Sunday, 24 October 2010

Martian Dawn

Pink sunlight dances over the horizon, falling across the shattered landscape. Alien dawn, silence in the still air. Nothing is alive for three hundred miles in each direction. Only the electronic pulse of the warriors, clocked down so low that they cannot be spotted by the network of spy sats overhead, still as inert minerals. Their carbon-tube frames and zirconium skin dusted with red soil blended into the rock. Robots think long-term. Longer than human. The team has been waiting for twenty years, only ever showing signs of movement when the gaps in the Total Information Awareness network permit, their radios passive, listening for the whisper that will bring them back into the war.

The network of rubber-encased cables, fibre-optics and hardened gold, joins them together. They talk and squabble amongst themselves. A trickle of fragmented news, like a conversation overheard in an airport, is their only access to the world outside.

"We might have won." One of them says.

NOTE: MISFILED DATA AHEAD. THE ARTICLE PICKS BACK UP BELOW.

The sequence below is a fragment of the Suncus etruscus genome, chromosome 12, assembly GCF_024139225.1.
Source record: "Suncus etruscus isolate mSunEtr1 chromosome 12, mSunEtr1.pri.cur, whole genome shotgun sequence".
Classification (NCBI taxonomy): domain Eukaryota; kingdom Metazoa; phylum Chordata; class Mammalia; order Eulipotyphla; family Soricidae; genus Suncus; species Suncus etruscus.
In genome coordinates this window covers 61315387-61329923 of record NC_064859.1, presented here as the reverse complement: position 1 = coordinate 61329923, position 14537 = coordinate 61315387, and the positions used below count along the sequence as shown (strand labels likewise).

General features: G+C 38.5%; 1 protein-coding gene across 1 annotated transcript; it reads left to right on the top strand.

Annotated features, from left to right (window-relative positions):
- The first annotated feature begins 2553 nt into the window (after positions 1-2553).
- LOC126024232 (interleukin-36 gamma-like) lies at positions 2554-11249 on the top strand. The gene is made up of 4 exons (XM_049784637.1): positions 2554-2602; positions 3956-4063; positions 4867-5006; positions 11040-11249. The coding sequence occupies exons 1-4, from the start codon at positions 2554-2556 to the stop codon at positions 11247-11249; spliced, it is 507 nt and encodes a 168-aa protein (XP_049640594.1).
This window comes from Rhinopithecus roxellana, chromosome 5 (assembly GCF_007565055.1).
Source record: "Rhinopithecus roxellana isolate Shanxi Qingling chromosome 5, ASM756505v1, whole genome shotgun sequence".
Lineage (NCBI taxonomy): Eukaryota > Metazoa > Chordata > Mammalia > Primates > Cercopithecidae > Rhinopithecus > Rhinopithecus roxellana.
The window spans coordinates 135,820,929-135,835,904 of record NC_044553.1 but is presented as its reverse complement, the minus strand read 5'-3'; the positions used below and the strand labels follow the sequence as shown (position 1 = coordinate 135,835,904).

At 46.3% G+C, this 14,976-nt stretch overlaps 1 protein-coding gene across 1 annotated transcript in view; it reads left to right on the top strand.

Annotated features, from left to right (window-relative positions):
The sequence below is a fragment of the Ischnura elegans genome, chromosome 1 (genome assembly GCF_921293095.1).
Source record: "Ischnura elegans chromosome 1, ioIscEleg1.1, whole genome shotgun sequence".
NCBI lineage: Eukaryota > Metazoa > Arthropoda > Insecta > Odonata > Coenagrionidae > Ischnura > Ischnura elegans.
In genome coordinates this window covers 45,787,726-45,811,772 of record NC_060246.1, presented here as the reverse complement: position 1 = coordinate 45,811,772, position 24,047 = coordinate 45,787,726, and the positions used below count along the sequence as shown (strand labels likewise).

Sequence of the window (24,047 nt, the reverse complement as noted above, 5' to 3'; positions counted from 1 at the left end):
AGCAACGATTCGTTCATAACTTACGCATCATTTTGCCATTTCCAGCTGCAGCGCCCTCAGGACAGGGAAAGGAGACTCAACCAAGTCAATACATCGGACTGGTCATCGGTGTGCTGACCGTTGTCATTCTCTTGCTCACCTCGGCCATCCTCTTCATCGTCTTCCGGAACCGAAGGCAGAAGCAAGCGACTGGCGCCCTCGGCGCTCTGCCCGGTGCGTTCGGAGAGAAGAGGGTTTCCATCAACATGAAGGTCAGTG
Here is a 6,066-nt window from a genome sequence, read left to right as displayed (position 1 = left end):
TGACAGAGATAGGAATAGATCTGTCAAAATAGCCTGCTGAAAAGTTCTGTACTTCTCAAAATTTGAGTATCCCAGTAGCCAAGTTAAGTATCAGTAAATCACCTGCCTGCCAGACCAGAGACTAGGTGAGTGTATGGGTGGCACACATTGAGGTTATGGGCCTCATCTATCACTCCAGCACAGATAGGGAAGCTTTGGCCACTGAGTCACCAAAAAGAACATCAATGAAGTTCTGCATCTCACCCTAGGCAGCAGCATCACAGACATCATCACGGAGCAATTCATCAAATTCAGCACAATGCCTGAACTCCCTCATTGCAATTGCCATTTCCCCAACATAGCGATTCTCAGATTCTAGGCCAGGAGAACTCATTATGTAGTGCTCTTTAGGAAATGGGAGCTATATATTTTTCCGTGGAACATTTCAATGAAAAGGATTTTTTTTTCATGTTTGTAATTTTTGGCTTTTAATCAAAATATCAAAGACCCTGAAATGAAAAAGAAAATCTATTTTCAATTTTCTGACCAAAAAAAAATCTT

"Then why haven't we had the victory signal?"

"It's pretty obvious from the last report that there is still conflict. The humans are still killing each other, and still using robots to do it. Better to wait."

"We've been here for two decades. I'm not even sure we can move, let alone fire our weapons."

"The predictions show it won't be long, and it has to be from this location. We wait."

"We should do a drill, though. It has been nearly a year."

"Agreed. TIA will be lost in two hours, five minutes for a period of thirty seconds."

At their current clock speeds that time will feel like only a few minutes. They prepare to wake themselves up, inspecting the fibrous points of their sensor mat stretching out for a mile around their clustered bodies. One of them moves a finger.

Overhead a rush of energy is called into focus and the robot that moved explodes, a shattering mass of hot metals, oils and scarred material. The others freeze their own wake up programs. A hurried conversation over the dying static left by their comrade's execution, attempting to find agreement of whether to move; to flee; to stay; to fight; to hide.

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